Leading for Innovation

I’m reading an impressive new book from Harvard Business Press, the massive 822-page Handbook of Leadership Theory and Practice. It contains chapters by leading scholars like J. Richard Hackman, Joseph S. Nye, Michael E. Porter, and Rosabeth Moss Kanter. I first learned about this book when I received an email from one of my European colleagues, the Italian architect Maurizio Travaglini. Travaglini is the co-author of one of the chapters, along with Professors Linda Hill and Emily Stecker of Harvard, and Greg Brandeau of Pixar. What a great set of authors! Their chapter is titled “Unlocking the slices of genius in your organization” and it’s a wonderful and concise summary of what we know about leading for innovation.

I heard from Maurizio Travaglini soon after the 2007 publication of my book Group Genius: The Creative Power of Collaboration. He was excited by my book, because his architecture firm is named “Architects of Group Genius”– what a coincidence! Travaglini’s firm designs spaces to foster collaborative creativity–for example, they desiged some special session rooms for the World Economic Forum in Davos, Switzerland.

There are a lot of overlaps between this new article and the material I cover in Group Genius, and I’m honored that the authors quote my book extensively. Co-author Greg Brandeau of Pixar contributed many insights about innovation at Pixar, where they live and breathe the message of my book. As this article puts it, “most innovation is generated from the bottom up, by self-organizing teams of talented individuals” (p. 616). The article cites my writings on the Wright Brothers, on creative abrasion and diversity in teams, and they tell similar stories about Thomas Edison, IDEO, Pixar, Herman Miller, Gore, and even MIT’s legendary Building 20.

In my view, the most important contribution of the article is their list of five “paradoxes of innovation”–each one an opposition between two forces, in tension, and maximum innovation results when the two forces are optimally balanced for the business environment, industry sector, and goals of the company.

1. Individual identity — Collective identity

2. Support — Confrontation

3. Learning and development — Performance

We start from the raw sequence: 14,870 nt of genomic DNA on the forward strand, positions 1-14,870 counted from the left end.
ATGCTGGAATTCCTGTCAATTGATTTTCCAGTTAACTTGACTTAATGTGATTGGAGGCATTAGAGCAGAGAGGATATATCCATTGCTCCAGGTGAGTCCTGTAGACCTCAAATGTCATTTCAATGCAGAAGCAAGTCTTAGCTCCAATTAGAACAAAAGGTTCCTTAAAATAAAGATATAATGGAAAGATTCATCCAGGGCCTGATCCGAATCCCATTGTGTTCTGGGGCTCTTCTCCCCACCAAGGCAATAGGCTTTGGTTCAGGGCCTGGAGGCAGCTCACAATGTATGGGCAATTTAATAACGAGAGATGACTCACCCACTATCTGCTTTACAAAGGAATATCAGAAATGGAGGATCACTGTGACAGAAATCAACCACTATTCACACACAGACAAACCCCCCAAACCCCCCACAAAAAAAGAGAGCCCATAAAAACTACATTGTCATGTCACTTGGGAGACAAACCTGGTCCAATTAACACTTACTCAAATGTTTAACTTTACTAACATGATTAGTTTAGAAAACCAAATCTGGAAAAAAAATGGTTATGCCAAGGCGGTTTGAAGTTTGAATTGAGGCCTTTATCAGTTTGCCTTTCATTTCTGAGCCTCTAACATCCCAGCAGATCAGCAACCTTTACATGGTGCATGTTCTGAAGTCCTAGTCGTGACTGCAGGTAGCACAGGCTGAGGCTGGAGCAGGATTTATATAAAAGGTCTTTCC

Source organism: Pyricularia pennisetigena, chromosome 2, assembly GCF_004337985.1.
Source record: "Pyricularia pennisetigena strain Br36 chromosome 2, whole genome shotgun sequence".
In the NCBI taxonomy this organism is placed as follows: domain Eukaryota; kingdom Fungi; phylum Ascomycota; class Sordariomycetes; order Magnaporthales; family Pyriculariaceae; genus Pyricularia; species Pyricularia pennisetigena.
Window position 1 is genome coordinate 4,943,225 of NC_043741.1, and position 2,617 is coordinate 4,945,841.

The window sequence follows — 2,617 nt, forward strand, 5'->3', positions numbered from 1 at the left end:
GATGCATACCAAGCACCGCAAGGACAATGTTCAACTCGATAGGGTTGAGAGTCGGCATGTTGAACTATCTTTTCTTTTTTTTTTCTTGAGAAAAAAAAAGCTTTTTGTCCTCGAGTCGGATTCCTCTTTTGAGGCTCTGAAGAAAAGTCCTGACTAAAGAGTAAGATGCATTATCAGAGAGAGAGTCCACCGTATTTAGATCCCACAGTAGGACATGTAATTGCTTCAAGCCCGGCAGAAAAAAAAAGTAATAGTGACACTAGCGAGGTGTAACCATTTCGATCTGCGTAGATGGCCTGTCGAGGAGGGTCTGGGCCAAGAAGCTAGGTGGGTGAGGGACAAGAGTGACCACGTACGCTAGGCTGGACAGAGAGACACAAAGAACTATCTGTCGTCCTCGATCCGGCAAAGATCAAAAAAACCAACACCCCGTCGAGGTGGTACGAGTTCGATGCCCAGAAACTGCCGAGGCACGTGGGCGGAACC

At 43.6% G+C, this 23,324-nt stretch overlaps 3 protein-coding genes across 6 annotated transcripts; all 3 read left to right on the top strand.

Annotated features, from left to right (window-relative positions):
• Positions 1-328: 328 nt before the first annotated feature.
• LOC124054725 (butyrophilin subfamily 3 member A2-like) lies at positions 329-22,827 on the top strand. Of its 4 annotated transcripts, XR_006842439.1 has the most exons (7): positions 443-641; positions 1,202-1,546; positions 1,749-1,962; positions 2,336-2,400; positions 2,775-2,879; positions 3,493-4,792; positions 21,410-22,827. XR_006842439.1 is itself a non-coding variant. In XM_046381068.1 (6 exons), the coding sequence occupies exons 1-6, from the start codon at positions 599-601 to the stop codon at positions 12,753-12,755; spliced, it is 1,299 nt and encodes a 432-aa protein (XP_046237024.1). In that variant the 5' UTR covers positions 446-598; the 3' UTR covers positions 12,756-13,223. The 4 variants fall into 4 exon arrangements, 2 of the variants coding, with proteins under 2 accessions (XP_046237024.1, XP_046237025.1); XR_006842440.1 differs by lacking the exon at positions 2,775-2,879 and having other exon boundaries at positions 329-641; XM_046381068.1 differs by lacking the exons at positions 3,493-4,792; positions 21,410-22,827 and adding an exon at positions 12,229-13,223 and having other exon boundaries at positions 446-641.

4. Improvisation — Structuring

5. Bottom-up — Top-down

In my own research I’ve focused on these last two. I call it the innovation paradox: All innovation comes from a bottom-up, improvisational process, but it has to be guided by top-down structures if it is to result in successful business outcomes. It’s hard to get that balance exactly right, and the exact nature of the balance will vary with every organization. As this new book chapter says:

The leaders in our study understand that innovation is often the result of grassroots efforts. Hence, they encourage and reward both autonomy and attempts at co-design. These leaders encourage peer-driven processes of self-organizing and self-governing…Hierarchy is alive and well in these organizations, but it is used on an as-needed basis…The leaders of innovation that we have studied lead from behind, as opposed to leading from the front.

When you manage the right balance between improvisation and structure, between emergent bottom-up innovation and top-down guidance, you are leading for innovation.

Sand Dune Teams

In my 2007 book Group Genius, I showed that the most innovative organizations were improvisational and team-focused. Early in the book, I tell how W. L. Gore developed the Elixir brand of guitar strings, with a team that formed spontaneously and unofficially. In Chapters 8 and 9, I describe many companies that create temporary, cross-disciplinary teams to foster innovation (I call them “innovation labs”).

Now, I’ve just learned that the leading guru of teams research, J. Richard Hackman, believes that these improvisational, emergent, and fluid teams are the wave of the future.* He calls them “sand dune teams” to indicate that they are impermanent. His key points echo my 2007 book:

  1. These teams are best for “fast-changing contexts in which surprise is the rule”.
  2. They often emerge in emergencies (There’s a lot of research showing the role of improvisation in emergency and disaster response; in Group Genius, I begin Chapter 2 by telling a story about the 1980 Naples earthquake).
  3. They do best when they operate in organizational units of 30 people or less, so that “unitwide norms and routines” can be shared.

Hackman argues that we need a lot more research on these teams:

We have not yet identified the minimum conditions needed for sand dune teams. We don’t know what additional features and technologies would help them manage themselves well. Nor do we know whether such teams are feasible when their members are not colocated.

I agree that this is an exciting topic for future research in organizational behavior. I’m not thrilled by the “sand dune team” metaphor, however, because it suggests that the teams form in response to external forces largely outside of their control. My own research suggests, in contrast, that there’s an internal logic to the improvisational and emergent processes whereby such teams form; and, that organizations can take concrete steps to foster the effective formation of such emergent teams.

I look forward to future studies on this topic published by Professor Hackman.

*Hackman, J. R. 2011. Managing work by ever-shifting teams. The HBR Agenda 2011, p. 11.